Tuesday, October 25, 2011
This is what is on my plate this week -- quite literally-- the baking of a pirate cake. We're hosting a Pirate Themed Birthday party for the youngest who is turning six and who is having his first friend party.
I encouraged the party to be a Pirate Theme just so I could make this cake -- for the third time. Third time is the charm -- right!?! Last year I convinced him not to have a pirate cake. This year, I persuaded him to have a pirate cake. What's up with that?
It started when he was turning three. I had asked him what kind of cake that he wanted after we'd been through the bakery aisle at the grocery store. We'd oohed and aahed over the neat looking cakes.
So when asked what kind of cake he wanted, he answered, "A pirate cake."
I meant chocolate or vanilla. He meant a pirate cake.
I didn't want to buy the cake due my frugal tendencies. Instead, I set out to learn how to make a pirate cake. It didn't look that hard. And it wasn't; but, as usual, I didn't give myself a lot of time to experiment with such a project.
I baked it. I built it. We ate it.
Then his four year old birthday approached.
"What kind of cake would you like?" asked his mommy.
"A pirate cake, " he replied.
Since I didn't keep anything that I had used to make it, I had to search again for directions on the internet although this time I could also look at my pictures. It went okay.
When the five year old birthday came around. I convinced him to choose another cake; perhaps by not giving him the option of a pirate cake. (I don't really remember since that was a year ago.) I didn't want to be locked into baking a pirate cake for the next 10 years.
But I guessed I missed making it since I convinced him to go with a Pirate Theme just so I could make this cake!
Since making a cake for the third time may not be stressful enough (even though I will probably need to look up directions again. I don't know, of course, since it is only Tuesday and the party is Saturday), we're going to make our own pinata for the very first time. This will help just in case things won't be stressful enough getting ready for the kid party on Saturday. Tee-hee. Right now, it sounds fun and creative. Hopefully it remains so, especially with an inspired 13 year old around that can spearhead the pinata project while I bake the pirate cake again.
It should be a fun week!
But if you'd like to give some pinata-making tips, they are quite welcome.
Wednesday, October 19, 2011
This past weekend I went scrapbooking. I dusted off my tools and my pictures. I hauled my gear an hour away from my home. I set up my stuff on a table and focused on getting child number three's baby book finished. And now she has photos of herself in a dedicated book from birth until one year old, just one month after her ten year old birthday. Woo-hoo!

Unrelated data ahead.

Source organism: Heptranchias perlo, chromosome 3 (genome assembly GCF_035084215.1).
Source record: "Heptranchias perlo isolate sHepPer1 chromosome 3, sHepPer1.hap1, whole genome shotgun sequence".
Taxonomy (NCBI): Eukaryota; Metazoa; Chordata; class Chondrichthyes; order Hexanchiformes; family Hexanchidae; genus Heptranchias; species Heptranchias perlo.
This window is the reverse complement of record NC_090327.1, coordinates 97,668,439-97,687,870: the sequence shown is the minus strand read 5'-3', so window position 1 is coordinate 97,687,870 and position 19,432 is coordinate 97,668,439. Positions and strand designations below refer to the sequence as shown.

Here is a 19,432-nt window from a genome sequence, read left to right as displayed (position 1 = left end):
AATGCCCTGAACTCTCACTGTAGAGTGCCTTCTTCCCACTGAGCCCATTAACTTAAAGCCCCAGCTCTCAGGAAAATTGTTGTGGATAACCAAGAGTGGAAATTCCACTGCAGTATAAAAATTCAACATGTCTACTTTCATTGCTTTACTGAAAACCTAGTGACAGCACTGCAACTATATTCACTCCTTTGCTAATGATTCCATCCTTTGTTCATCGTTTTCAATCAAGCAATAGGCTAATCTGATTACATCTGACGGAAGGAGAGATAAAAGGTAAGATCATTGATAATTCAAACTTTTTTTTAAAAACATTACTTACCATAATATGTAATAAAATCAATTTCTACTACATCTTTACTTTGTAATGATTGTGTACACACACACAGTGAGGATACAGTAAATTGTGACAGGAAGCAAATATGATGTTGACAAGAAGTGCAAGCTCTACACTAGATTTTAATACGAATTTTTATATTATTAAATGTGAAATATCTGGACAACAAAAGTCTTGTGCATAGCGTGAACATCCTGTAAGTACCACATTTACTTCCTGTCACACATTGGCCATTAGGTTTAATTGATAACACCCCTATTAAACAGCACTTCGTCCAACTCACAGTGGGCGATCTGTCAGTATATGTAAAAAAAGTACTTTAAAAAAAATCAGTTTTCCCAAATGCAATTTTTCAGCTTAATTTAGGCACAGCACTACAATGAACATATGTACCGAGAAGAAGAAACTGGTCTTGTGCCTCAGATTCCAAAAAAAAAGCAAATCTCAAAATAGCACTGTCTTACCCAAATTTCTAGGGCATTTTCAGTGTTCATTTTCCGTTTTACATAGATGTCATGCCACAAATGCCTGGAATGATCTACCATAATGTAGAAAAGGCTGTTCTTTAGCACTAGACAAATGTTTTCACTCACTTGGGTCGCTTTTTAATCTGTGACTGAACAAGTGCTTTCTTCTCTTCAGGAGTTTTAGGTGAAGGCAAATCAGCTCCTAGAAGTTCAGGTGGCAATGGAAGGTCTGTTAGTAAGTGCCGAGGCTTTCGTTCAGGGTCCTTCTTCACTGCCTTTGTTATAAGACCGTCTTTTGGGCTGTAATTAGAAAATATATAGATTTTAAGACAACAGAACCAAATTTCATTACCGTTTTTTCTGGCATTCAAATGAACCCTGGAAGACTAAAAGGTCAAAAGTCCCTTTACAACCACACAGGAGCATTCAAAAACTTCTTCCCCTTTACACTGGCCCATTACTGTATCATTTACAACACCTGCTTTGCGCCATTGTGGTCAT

I was in the midst of kind-hearted women. We ate when we wanted to, slept if we wanted to, and all of us worked on our albums. There was chit-chat about our pictures and the memories that they hold. There were movies and music and working on our albums.
And here in this atmosphere of kindness, I still felt pressure. It certainly wasn't coming from anyone else. We didn't even spend much time looking at each other's stuff; we were busily focused on our own projects.
And yet, we glance. I saw the seemingly large stacks of page layouts they were getting done. The amazing amount of craft and beauty. My pages were much more simple. I worked much more slowly.
And I found myself needing to remind myself that I was making the book for my daughter. And she would love the album. She has been waiting for the album for a long time. She won't look at anyone else's album. Only this one that I created for her.
Why is so hard not to get caught up in comparing myself to others? Wanting these other scrapbookers, most of whom I do not know, to come and be impressed with my pages?
Isn't it fascinating that I needed to remind myself who I was making the album for? There was no external pressure about this. I sure seem to fight a lot of internal pressure. Where does it come from? And why so strongly?
As I thought, "I'm making this my daughter. She will love it.", I began to be content. I remembered my focus, my calling.
And truly I was right. My daughter loved the album. Actually the whole family delighted in the album, these pictures of welcoming sweet number three to our family.
Those other scrapbooks that made me feel pressure, they've faded but not the women that created them. I remember their friendly faces. Their encouraging words. Their adamant invitation that I join them at their monthly crops. I remember their kindness.
The stacks of more work that "they" seemed to get done went by the wayside when the oldest said, "Wow, it looks like you accomplished a lot."
May this internal, ridiculous pressure go away once and for all!
Surely, I will yet learn the secret of contentment.